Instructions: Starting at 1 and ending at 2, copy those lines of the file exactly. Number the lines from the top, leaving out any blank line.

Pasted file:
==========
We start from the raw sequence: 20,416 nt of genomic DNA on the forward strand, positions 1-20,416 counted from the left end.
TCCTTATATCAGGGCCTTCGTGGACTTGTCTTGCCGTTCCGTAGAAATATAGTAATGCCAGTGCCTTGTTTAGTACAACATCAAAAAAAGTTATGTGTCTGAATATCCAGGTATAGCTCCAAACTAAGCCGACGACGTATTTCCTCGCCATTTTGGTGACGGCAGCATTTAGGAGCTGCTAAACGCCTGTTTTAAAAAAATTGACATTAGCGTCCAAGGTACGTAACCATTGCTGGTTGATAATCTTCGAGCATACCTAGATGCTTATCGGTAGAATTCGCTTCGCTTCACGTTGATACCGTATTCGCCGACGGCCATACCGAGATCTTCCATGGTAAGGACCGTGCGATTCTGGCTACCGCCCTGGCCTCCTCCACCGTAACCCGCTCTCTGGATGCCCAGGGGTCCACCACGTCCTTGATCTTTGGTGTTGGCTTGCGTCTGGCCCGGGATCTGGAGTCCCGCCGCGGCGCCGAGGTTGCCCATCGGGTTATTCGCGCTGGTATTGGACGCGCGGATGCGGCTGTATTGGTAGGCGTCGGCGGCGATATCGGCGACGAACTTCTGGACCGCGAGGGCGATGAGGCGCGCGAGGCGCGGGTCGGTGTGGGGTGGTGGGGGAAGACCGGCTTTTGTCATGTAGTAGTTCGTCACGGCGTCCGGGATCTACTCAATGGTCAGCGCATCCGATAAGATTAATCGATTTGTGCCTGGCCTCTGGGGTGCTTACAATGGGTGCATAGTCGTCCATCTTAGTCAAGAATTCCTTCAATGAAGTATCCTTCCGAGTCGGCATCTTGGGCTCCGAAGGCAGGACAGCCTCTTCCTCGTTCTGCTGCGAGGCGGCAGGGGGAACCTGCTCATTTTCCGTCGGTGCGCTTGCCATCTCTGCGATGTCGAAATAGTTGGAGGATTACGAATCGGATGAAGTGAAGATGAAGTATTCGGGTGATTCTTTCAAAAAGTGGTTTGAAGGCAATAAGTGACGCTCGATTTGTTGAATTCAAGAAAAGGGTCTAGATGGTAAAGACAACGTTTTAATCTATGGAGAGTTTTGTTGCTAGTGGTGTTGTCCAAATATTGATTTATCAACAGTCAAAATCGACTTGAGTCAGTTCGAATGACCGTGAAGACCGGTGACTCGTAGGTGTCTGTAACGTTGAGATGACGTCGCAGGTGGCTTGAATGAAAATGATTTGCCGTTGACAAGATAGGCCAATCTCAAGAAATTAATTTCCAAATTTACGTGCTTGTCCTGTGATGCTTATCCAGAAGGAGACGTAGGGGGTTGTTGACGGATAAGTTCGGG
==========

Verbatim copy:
We start from the raw sequence: 20,416 nt of genomic DNA on the forward strand, positions 1-20,416 counted from the left end.
TCCTTATATCAGGGCCTTCGTGGACTTGTCTTGCCGTTCCGTAGAAATATAGTAATGCCAGTGCCTTGTTTAGTACAACATCAAAAAAAGTTATGTGTCTGAATATCCAGGTATAGCTCCAAACTAAGCCGACGACGTATTTCCTCGCCATTTTGGTGACGGCAGCATTTAGGAGCTGCTAAACGCCTGTTTTAAAAAAATTGACATTAGCGTCCAAGGTACGTAACCATTGCTGGTTGATAATCTTCGAGCATACCTAGATGCTTATCGGTAGAATTCGCTTCGCTTCACGTTGATACCGTATTCGCCGACGGCCATACCGAGATCTTCCATGGTAAGGACCGTGCGATTCTGGCTACCGCCCTGGCCTCCTCCACCGTAACCCGCTCTCTGGATGCCCAGGGGTCCACCACGTCCTTGATCTTTGGTGTTGGCTTGCGTCTGGCCCGGGATCTGGAGTCCCGCCGCGGCGCCGAGGTTGCCCATCGGGTTATTCGCGCTGGTATTGGACGCGCGGATGCGGCTGTATTGGTAGGCGTCGGCGGCGATATCGGCGACGAACTTCTGGACCGCGAGGGCGATGAGGCGCGCGAGGCGCGGGTCGGTGTGGGGTGGTGGGGGAAGACCGGCTTTTGTCATGTAGTAGTTCGTCACGGCGTCCGGGATCTACTCAATGGTCAGCGCATCCGATAAGATTAATCGATTTGTGCCTGGCCTCTGGGGTGCTTACAATGGGTGCATAGTCGTCCATCTTAGTCAAGAATTCCTTCAATGAAGTATCCTTCCGAGTCGGCATCTTGGGCTCCGAAGGCAGGACAGCCTCTTCCTCGTTCTGCTGCGAGGCGGCAGGGGGAACCTGCTCATTTTCCGTCGGTGCGCTTGCCATCTCTGCGATGTCGAAATAGTTGGAGGATTACGAATCGGATGAAGTGAAGATGAAGTATTCGGGTGATTCTTTCAAAAAGTGGTTTGAAGGCAATAAGTGACGCTCGATTTGTTGAATTCAAGAAAAGGGTCTAGATGGTAAAGACAACGTTTTAATCTATGGAGAGTTTTGTTGCTAGTGGTGTTGTCCAAATATTGATTTATCAACAGTCAAAATCGACTTGAGTCAGTTCGAATGACCGTGAAGACCGGTGACTCGTAGGTGTCTGTAACGTTGAGATGACGTCGCAGGTGGCTTGAATGAAAATGATTTGCCGTTGACAAGATAGGCCAATCTCAAGAAATTAATTTCCAAATTTACGTGCTTGTCCTGTGATGCTTATCCAGAAGGAGACGTAGGGGGTTGTTGACGGATAAGTTCGGG